The veteran of the gaming industry says that we believe too many conspiracy theories, and this is why he wouldn’t create the first-person futuristic RPG today.
During Game Developers Conference, Warren Spector, who previously helped to create System Shock, held a virtual speech. Kotaku writes that he confirmed: he wouldn’t develop Deus Ex today due to people having more interest (and belief) in conspiracy theories.
Deus Ex, which was released in 2000, is set in a futuristic, alternate 2052, where many of the real-world conspiracy theories have come true. The plot included a few elements, such as vaccinations, black helicopters, FEMA (Federal Emergency Management Agency), and ECHELON (which was the secret government codename of the Five Eyes surveillance program, which includes the United States, the United Kingdom, Canada, Australia, and New Zealand) amongst others. „Interestingly, I’m not sure I’d make Deus Ex today. The conspiracy theories we wrote about are now part of the real world. I don’t want to support that,” Spector said, adding that he is „constantly amazed at how accurate our view of the world ended up being. Frankly, it freaks me out a bit.”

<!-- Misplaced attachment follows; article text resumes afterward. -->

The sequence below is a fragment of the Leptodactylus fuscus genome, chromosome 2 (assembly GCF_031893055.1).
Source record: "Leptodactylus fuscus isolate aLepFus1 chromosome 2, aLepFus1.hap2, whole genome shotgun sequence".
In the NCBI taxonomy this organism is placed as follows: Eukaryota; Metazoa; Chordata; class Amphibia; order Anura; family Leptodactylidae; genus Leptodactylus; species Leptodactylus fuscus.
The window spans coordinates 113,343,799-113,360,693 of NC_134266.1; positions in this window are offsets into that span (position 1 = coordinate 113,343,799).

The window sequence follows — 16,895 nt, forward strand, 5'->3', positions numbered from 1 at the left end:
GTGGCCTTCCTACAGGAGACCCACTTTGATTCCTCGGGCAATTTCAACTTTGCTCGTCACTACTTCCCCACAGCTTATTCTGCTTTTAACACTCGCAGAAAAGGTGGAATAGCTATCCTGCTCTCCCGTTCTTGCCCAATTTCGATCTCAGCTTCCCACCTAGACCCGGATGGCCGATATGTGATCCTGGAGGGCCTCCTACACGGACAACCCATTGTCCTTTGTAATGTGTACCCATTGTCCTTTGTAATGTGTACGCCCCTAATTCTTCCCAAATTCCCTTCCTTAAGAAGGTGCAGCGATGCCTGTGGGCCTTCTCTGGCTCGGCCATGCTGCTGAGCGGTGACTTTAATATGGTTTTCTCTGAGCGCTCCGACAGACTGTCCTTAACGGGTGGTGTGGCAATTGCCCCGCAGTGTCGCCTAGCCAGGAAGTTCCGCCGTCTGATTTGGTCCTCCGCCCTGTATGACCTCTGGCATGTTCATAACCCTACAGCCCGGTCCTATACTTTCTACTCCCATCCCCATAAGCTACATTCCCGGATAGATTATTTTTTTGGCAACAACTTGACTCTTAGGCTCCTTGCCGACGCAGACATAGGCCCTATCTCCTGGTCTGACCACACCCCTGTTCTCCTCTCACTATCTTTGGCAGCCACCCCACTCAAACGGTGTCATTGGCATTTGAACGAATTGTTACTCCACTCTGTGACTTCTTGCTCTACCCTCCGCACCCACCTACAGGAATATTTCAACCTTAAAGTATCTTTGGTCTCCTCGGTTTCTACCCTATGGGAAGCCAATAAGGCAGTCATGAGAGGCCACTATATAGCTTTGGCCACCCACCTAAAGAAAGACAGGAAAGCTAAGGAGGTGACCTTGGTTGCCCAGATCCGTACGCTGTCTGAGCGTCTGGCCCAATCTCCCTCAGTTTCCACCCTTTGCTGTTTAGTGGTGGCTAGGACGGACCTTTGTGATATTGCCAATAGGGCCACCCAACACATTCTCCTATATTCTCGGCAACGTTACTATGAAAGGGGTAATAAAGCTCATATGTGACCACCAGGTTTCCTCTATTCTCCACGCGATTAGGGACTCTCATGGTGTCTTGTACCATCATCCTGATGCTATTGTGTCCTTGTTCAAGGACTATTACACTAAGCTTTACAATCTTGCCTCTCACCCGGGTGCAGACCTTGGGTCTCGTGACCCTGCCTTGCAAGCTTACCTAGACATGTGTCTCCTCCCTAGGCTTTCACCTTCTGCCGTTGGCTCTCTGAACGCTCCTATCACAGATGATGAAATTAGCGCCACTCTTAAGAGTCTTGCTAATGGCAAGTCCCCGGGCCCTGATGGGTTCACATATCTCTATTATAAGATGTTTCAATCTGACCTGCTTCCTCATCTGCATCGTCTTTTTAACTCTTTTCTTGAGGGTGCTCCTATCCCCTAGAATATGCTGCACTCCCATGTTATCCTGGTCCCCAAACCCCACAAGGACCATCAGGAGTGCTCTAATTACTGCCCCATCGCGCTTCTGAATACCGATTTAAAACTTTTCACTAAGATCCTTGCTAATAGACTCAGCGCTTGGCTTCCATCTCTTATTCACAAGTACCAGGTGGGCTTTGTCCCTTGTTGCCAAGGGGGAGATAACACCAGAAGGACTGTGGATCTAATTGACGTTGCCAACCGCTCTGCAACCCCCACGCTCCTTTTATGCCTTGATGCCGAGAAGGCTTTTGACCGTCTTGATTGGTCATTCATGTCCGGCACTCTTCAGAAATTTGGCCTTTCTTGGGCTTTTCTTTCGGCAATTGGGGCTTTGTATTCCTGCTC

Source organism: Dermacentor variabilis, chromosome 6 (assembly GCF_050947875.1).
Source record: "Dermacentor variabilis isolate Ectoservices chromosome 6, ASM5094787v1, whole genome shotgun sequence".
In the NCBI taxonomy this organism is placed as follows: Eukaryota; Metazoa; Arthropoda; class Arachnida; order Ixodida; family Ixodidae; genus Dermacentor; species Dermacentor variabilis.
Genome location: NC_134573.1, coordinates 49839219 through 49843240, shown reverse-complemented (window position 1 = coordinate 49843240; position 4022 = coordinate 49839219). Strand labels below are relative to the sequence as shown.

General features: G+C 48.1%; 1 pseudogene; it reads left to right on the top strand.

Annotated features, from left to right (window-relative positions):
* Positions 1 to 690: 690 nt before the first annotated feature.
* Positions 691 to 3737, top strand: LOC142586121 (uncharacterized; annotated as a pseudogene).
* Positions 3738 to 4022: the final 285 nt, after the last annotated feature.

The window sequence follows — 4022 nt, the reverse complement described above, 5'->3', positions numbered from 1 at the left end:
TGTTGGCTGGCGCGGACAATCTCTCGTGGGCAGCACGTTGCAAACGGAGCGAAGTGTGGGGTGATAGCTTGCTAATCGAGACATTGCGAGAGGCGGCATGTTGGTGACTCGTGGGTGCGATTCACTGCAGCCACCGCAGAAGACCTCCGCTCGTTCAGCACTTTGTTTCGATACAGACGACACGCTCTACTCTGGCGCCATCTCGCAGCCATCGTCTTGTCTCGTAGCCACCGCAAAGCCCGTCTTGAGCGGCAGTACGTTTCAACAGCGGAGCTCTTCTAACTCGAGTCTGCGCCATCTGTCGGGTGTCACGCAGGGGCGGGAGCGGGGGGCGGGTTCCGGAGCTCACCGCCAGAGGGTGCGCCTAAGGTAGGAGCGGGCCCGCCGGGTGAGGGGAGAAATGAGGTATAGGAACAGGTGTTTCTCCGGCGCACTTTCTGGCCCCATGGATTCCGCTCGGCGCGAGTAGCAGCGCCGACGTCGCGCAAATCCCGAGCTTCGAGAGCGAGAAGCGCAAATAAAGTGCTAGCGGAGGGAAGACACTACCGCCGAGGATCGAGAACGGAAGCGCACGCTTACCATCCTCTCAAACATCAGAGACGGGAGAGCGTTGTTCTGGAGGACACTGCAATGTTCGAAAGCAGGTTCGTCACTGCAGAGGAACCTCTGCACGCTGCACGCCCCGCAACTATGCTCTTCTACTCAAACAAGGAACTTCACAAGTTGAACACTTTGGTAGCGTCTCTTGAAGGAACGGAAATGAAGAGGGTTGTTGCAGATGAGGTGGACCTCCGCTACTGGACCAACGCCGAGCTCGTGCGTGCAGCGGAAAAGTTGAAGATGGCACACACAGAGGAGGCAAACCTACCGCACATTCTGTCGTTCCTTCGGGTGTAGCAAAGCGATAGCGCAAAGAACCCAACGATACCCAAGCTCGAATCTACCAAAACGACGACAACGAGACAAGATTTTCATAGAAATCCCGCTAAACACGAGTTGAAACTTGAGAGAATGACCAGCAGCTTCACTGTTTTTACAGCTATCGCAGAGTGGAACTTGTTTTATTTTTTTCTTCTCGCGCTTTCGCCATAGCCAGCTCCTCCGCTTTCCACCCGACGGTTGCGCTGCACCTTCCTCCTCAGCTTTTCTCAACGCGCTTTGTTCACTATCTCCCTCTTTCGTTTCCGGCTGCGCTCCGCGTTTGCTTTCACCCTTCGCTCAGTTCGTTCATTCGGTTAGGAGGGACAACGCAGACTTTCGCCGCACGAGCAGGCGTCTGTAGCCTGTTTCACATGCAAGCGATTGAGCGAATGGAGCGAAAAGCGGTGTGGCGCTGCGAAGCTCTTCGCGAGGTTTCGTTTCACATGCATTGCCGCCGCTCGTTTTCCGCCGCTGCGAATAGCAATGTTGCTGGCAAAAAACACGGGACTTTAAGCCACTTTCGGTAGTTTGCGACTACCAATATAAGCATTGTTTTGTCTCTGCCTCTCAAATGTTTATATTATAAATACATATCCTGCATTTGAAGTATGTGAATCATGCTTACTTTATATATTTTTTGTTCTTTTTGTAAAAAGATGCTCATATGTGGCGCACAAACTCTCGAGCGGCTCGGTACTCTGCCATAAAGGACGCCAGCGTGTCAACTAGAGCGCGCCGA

However, some of the conspiracy theories were not included in the game. For example, those surrounding Denver Airport were not implemented because they were considered „too silly to include in the game.” Secret tunnels, connections to aliens and Nazi secret societies, and hidden messages within the airport’s artwork – Spector is now incredulous that they’re „something people believe.”
Deus Ex was developed by Ion Storm, who also happens to be involved in the creation of something called Daikatana. Spector added that he’d gladly work on a new Deus Ex, but the IP’s rights are at Square Enix, and he’s developing System Shock 3 (to be published by Tencent) at OtherSide Entertainment.
Still, it’s incredible how he had the foresight for current events…